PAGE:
Marine

Cruise ship spells "Joy" with onboard race track and bumper hovercraft

Cruise ship spells "Joy" with ...
The Norwegian Joy is being readied for Summer 2017
The Norwegian Joy is being readied for Summer 2017
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The Concierge Lounge will be for Concierge-level guests
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The Concierge Lounge will be for Concierge-level guests
Concierge-level family suite
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Concierge-level family suite
A look at what the planned bathroom of a Haven suite will look like
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A look at what the planned bathroom of a Haven suite will look like
Virtual balcony
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Virtual balcony
One of the interesting activities in the Galaxy Pavilion will be bumper hovercraft
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One of the interesting activities in the Galaxy Pavilion will be bumper hovercraft
The Haven complex restaurant
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The Haven complex restaurant
The Haven observation lounge
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The Haven observation lounge
The Haven courtyard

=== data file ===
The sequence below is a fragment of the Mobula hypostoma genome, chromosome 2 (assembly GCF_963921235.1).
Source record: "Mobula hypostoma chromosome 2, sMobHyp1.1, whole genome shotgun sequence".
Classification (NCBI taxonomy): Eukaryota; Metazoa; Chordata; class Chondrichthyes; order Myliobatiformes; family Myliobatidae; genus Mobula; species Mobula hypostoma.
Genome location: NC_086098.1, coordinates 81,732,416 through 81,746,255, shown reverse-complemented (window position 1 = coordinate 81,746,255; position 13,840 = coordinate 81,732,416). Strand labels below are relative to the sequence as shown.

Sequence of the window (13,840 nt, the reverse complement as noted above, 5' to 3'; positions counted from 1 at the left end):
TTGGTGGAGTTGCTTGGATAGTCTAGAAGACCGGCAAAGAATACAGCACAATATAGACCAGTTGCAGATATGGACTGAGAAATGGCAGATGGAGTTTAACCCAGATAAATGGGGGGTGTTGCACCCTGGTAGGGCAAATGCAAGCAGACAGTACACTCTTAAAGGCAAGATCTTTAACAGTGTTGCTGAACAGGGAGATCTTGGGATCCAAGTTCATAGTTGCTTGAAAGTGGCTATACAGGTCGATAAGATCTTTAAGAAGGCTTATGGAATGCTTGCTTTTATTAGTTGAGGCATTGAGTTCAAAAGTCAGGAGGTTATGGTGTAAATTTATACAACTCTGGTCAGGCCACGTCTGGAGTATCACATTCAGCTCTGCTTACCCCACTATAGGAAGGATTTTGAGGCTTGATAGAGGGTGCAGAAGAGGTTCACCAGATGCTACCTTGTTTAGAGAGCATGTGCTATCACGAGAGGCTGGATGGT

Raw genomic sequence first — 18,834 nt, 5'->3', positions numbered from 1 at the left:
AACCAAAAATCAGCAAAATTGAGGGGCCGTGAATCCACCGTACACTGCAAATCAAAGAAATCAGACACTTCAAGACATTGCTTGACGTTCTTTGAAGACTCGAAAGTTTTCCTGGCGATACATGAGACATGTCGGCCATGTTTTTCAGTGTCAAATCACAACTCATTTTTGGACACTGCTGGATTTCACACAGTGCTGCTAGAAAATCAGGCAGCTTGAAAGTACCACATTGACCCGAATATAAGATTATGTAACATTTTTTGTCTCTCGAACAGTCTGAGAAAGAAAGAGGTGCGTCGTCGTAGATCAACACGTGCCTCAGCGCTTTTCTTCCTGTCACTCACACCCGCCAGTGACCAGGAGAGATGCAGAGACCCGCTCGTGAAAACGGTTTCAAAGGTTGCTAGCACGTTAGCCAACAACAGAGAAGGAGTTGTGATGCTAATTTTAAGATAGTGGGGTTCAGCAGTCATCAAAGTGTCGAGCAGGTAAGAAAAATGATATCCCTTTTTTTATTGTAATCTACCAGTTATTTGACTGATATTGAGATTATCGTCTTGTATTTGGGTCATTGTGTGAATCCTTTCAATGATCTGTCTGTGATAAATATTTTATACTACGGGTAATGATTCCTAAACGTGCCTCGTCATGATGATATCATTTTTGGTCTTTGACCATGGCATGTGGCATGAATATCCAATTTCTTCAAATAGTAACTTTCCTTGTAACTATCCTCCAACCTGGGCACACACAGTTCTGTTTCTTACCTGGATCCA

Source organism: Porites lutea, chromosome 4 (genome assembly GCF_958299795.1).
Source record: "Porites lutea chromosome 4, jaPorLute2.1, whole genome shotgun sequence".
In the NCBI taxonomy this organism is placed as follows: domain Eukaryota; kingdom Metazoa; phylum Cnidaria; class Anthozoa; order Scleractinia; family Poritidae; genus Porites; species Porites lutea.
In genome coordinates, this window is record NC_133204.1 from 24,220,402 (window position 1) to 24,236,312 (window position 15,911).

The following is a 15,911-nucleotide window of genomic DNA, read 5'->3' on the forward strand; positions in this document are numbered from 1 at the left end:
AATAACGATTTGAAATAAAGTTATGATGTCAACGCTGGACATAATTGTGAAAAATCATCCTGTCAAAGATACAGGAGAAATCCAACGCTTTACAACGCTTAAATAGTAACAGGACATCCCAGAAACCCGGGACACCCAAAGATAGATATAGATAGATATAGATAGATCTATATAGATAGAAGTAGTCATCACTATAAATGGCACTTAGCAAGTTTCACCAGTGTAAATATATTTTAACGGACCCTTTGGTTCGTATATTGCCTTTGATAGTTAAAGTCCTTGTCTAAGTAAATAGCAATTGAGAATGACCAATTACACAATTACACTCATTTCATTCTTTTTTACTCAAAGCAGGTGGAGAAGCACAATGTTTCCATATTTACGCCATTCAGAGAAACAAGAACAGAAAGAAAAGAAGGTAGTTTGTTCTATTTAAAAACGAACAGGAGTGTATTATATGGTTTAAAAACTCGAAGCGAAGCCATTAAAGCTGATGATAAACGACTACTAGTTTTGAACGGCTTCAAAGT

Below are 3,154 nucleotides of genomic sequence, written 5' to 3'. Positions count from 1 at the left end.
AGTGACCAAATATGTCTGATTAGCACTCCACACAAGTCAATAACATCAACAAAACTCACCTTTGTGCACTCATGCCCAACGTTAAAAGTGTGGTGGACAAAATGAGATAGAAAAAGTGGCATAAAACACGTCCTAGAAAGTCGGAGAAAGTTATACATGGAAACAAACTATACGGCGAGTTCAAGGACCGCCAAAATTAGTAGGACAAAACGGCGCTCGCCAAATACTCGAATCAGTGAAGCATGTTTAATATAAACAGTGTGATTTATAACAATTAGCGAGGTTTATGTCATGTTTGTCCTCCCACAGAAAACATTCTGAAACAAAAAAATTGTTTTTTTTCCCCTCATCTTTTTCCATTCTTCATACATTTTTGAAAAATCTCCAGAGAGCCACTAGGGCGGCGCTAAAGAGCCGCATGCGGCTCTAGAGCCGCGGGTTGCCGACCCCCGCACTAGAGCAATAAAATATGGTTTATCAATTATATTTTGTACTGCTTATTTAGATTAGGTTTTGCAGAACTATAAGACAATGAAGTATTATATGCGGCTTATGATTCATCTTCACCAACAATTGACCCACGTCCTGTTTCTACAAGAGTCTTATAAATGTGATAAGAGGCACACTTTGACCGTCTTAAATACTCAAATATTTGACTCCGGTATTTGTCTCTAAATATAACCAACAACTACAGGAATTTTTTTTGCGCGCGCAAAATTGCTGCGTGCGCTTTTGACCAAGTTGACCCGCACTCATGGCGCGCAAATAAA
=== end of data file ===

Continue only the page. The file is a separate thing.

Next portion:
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The Haven courtyard
The Haven lounge
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The Haven lounge
The open air park
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The open air park
A Haven suite
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A Haven suite
Haven suite living room
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Haven suite living room
The first-of-its-kind race track features two levels
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The first-of-its-kind race track features two levels
The Norwegian Joy is being readied for Summer 2017
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The Norwegian Joy is being readied for Summer 2017

The world of luxury cruise ships strikes us as one of unfettered oneupmanship. Do you really need (even want) to shoot down a zip line in the middle of the ocean or sip drinks served up by a robo bartender? No, but such features sure seem compelling when you're browsing cruise line websites. Norwegian Cruise Line has raised the bar for outlandish cruise offerings yet again. Its recently announced China-bound "Joy" cruise ship will entertain with a two-level race track, multi-story water park, high-tech arcade, and bumper hovercraft arena.

Norwegian calls the Joy ship its most innovative and luxurious ship ever, and even if we were really itching to argue, it'd be hard to make a case against the stack of evidence. Exhibit A, of course, is the two-level race track.

Racing is not an entirely new concept to the cruise ship market, but usually it's handled by simulators; Norwegian says that the Joy's race track will be the first to venture out to sea. We've seen cruise ships with ice skating, simulated skydiving and other unlikely activities, so why should all that ocean get in the way of racing cars?

The first-of-its-kind race track features two levels
The first-of-its-kind race track features two levels

"Cars" is definitely too strong a term in this case, as the rendering of the Joy's track clearly show we're talking go-karts. Still, racing go-karts head to head with friends, family members and fellow passengers should be a fun way to spend a sunny day out at sea. And that track would look impressive at a boardwalk amusement park, let alone riding aboard a ship.